By Thomas Catenacci
The Libertarian Party, Constitution Party and other third parties received tens of thousands of votes in key swing states during the election, which could have altered the outcome of several races had supporters instead favored a mainstream candidate.
At the top of the ticket, President-elect Joe Biden, who was declared the winner of the 2020 election Saturday, narrowly defeated President Donald Trump in battleground states in the Midwest and Southwest, which the president won in 2016, according to The New York Times. Libertarian Party nominee Jo Jorgensen received enough votes to make up the difference between Biden and Trump in many key swing states.
“Today I am reflecting on what a whirlwind this campaign has been, 2020 was a year unlike any other,” Jorgensen tweeted on Nov. 4. “Thank you all from the bottom of my heart for joining us at our rallies, volunteering your time, and working so diligently to make this campaign a success.”
Jorgensen, who ran on tackling the federal debt and lowering health care costs, received more than 1.7 million votes nationwide as of Sunday, her campaign announced. That total marked the second-highest amount of votes for a Libertarian Party nominee in U.S. history.
Biden had 279 electoral votes, nine more than required to secure the presidency, as of Wednesday, according to the Times. Biden held narrow leads in Georgia and Arizona, while Trump led in North Carolina.
Those three battleground states were among several states that had tight presidential and senatorial races that came down to the wire and could have had different results if not for third party candidates, Times data showed.
There’s no indication Jorgensen voters would have supported Trump had she not been on the ballot. But the 2020 election may have gone to Trump had even a fraction showed up and voted for the president in a few swing states.
Biden leads Trump by 12,813 votes in Arizona as of Wednesday, according to the Times. While the outcome hasn’t yet been declared by most media organizations, if Trump received roughly 25% of Jorgensen’s 50,636 votes, he would be ahead.
In Georgia, another uncalled state, Trump is down by 14,093 votes as of Wednesday. If 23% of Jorgensen’s 62,053 supporters voted for the president, he would be leading Biden.
And Trump would be ahead of Biden in Pennsylvania, which was called Saturday morning, had he received about 65% of Jorgensen’s 77,942 votes in the state. Biden leads Trump in Pennsylvania by 50,213 as of Wednesday.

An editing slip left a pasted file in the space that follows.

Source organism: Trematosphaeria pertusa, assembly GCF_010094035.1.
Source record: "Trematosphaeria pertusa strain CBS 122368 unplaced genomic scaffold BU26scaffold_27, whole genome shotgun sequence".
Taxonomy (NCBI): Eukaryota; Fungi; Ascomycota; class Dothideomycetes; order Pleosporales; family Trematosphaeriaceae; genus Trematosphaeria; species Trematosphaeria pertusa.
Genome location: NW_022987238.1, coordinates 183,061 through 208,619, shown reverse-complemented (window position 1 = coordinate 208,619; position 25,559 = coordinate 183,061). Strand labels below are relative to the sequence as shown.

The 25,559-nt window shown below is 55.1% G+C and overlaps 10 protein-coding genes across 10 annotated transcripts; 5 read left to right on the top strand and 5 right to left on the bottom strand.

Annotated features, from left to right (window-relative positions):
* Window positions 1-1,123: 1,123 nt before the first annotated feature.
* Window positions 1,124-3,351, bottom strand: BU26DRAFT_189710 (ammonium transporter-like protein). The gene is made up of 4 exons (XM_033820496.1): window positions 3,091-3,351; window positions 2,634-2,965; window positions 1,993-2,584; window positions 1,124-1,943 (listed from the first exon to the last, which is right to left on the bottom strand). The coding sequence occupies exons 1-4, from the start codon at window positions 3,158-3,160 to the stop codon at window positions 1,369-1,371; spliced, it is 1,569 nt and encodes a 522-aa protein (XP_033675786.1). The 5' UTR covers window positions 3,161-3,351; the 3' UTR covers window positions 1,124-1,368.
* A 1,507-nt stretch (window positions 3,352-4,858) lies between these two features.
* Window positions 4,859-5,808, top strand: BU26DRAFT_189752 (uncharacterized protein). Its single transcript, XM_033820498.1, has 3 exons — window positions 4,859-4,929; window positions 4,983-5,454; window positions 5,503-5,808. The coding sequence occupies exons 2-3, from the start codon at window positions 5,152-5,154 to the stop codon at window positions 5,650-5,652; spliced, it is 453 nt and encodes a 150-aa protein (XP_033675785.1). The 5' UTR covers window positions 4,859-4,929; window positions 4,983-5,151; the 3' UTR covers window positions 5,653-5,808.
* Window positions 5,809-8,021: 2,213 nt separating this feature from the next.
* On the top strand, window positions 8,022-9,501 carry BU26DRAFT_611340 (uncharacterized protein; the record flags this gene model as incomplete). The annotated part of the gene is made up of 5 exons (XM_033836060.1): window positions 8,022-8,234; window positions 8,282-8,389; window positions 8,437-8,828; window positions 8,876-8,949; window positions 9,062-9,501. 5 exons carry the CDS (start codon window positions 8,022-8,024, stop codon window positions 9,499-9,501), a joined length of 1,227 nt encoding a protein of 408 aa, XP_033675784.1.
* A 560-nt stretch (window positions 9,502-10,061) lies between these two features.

Similarly, if Trump would have won 54% of Jorgensen’s 38,271 in Wisconsin, he would be ahead. Biden leads in Wisconsin by 20,539 as of Wednesday.
In Georgia, incumbent Republican Sen. David Perdue received 86,615 more votes than his Democratic opponent, Jon Ossoff, as of Wednesday. But the race was sent to a January runoff election since Perdue failed to reach 50% of the total vote.
If Perdue received just 14,268, or 13%, of Libertarian Party candidate Shane Hazel’s 114,886 votes, he would’ve reached the 50% threshold and secured a Republican Senate majority. Ossoff would’ve needed 88% of Hazel’s vote to win the race.
Maine incumbent Republican Sen. Susan Collins led Democratic candidate Sara Gideon by 60,182 as of Wednesday. Collins was declared the winner of the election on Nov. 4 after it was determined that she would narrowly stay above the 50% threshold needed to win.
Independent progressive candidate Lisa Savage received 32,816 votes, according to The Times. If Collins hadn’t reached 50% of the vote, voters’ second choice would have been considered.
Savage had encouraged her supporters to vote for Gideon as their second choice, Bangor Daily News reported.
In North Carolina, incumbent Republican Sen. Thom Tillis defeated his Democratic opponent Cal Cunningham who he led by 94,347 votes as of Wednesday, according to the Times. If Tillis received 56% of Libertarian Party candidate Shannon Bray’s 168,938 votes, he would have defeated Tillis.
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